The sight of kids playing catch Sunday at the Clark Sports Center seemed fitting.
After all, there’s practically no other day on the local calendar more likely to inspire kids and adults alike to have a catch than Hall of Fame Induction Day.
But the timing and the site of the thrown baseballs were indisputable evidence that this was no ordinary Induction Ceremony.
Kids zipped baseballs back and forth DURING the acceptance speeches. They did so at a spot that, practically any other year, would have been occupied by hardcore fans cheering on one of the greats of the game as he recalled memories of his storied career.
Not this year.
According to the HOF, 2,500 fans heard speeches by Dennis McNamara, Anne Vernon and Jerry Watkins (last year, when Barry Larkin and Ron Santo were inducted, about 17,500 attended).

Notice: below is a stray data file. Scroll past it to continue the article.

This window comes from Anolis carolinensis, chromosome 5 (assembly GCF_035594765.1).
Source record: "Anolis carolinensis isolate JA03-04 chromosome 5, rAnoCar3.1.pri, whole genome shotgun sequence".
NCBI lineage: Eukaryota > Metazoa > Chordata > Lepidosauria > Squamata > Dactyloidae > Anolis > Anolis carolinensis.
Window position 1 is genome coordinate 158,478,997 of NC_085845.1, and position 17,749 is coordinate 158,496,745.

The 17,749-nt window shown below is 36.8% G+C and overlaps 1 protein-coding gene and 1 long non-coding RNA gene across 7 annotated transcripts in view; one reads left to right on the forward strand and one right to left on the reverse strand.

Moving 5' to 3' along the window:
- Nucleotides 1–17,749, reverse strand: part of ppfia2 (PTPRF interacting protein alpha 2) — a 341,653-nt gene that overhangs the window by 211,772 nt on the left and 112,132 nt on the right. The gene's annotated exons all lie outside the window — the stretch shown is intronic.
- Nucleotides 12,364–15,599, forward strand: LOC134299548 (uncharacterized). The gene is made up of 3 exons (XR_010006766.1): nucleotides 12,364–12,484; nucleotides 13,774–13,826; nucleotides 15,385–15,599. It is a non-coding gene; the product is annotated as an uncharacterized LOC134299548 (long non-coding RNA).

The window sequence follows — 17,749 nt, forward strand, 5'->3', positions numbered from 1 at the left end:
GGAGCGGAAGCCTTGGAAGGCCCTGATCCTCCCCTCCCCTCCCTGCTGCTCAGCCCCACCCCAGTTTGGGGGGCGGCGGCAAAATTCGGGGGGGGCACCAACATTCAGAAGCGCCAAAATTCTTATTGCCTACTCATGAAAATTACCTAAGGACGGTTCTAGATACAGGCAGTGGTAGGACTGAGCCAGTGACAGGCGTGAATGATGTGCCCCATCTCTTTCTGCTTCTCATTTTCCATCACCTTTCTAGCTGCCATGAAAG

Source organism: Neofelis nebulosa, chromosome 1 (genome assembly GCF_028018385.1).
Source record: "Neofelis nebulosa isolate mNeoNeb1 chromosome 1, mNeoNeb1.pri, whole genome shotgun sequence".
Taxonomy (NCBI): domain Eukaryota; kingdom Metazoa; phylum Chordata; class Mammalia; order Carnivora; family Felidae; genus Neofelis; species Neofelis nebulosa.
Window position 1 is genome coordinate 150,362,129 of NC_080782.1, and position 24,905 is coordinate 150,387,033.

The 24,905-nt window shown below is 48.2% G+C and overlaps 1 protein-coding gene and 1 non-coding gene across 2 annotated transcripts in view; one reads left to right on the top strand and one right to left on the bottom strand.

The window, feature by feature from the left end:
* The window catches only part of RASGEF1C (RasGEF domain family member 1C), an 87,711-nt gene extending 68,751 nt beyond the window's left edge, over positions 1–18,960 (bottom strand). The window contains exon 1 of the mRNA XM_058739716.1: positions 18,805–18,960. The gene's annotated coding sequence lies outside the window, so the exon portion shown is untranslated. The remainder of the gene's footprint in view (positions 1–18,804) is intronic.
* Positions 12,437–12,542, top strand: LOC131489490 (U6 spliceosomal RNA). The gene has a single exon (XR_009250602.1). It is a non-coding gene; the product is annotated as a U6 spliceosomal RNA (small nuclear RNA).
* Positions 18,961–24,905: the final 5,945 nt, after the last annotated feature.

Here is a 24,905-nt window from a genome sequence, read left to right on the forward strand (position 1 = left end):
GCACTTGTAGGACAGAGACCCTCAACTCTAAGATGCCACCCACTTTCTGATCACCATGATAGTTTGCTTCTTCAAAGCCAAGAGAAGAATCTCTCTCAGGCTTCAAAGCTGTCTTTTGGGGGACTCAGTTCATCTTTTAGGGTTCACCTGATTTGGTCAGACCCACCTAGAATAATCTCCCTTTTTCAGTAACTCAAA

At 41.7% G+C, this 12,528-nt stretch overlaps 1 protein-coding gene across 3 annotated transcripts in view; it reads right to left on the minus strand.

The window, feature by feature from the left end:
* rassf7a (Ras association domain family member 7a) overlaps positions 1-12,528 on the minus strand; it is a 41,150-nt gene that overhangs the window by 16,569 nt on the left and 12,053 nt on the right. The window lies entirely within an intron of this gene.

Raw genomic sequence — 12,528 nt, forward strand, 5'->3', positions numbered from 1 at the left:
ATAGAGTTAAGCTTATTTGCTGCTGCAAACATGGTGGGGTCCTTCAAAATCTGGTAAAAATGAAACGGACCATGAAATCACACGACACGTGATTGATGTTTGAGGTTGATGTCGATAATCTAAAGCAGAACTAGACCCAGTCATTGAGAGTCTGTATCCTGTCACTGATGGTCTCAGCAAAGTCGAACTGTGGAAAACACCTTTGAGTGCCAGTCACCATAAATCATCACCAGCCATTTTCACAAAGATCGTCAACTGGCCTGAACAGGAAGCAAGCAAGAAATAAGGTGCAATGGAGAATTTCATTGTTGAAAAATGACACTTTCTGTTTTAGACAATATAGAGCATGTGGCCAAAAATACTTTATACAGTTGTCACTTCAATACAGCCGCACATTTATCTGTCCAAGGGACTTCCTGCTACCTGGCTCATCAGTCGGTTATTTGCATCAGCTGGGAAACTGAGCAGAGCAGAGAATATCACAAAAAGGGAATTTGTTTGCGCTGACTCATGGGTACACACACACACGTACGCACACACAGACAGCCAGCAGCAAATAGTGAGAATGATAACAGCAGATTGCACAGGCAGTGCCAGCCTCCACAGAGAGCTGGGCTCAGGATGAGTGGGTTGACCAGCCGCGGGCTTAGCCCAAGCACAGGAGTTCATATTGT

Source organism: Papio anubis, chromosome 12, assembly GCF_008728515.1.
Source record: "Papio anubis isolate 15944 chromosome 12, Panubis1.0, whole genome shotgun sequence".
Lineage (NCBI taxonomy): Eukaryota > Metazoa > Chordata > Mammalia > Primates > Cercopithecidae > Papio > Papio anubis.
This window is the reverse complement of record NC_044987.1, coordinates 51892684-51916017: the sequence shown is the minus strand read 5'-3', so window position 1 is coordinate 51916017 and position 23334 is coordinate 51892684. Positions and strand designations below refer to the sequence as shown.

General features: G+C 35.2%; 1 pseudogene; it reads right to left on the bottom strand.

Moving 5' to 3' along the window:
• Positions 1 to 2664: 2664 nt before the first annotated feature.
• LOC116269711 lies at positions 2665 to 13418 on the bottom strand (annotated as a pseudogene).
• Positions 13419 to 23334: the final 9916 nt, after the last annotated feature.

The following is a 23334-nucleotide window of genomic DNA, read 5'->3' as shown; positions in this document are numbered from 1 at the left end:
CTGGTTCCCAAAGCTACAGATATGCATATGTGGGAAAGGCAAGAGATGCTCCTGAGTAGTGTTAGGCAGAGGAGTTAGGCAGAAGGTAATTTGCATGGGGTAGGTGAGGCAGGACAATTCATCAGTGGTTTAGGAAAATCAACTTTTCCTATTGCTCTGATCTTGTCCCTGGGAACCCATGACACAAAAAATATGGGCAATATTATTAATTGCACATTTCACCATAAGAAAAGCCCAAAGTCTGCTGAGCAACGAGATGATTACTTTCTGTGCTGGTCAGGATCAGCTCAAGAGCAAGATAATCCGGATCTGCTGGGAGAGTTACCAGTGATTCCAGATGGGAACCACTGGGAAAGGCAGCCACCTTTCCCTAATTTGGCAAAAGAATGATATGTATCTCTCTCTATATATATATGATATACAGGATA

McNamara, Vernon and Watkins are descendants of Hank O’Day, Jacob Ruppert and Deacon White, respectively. O’Day, Ruppert and White earned induction into the Hall of Fame via a Pre-Integration Committee Era election this past December.
All three died in the 1930s.
During a ceremony delayed 53 minutes by a light-to-moderate rain that commenced just before the scheduled 1:30 p.m. start, McNamara, Vernon and Watkins delivered short but compelling addresses about men they’d never met.
Thirty-two Hall of Famers sat behind them. Forty were expected, but Luis Aparicio, Whitey Ford, Tony Gwynn, Doug Harvey, Willie Mays, Bill Mazeroski, Tom Seaver and Bruce Sutter — all on a list of expected returnees the Hall released July 17 — didn’t attend.
This year’s ceremony was no different than past years in that the speakers talked about character and integrity.
McNamara, the great-grandnephew of O’Day, said, “Do your best with honor and integrity.”
One of the reasons this year’s inductions were so lightly attended was due in part because some on the Baseball Writers’ Association of America ballot might have lacked those qualities.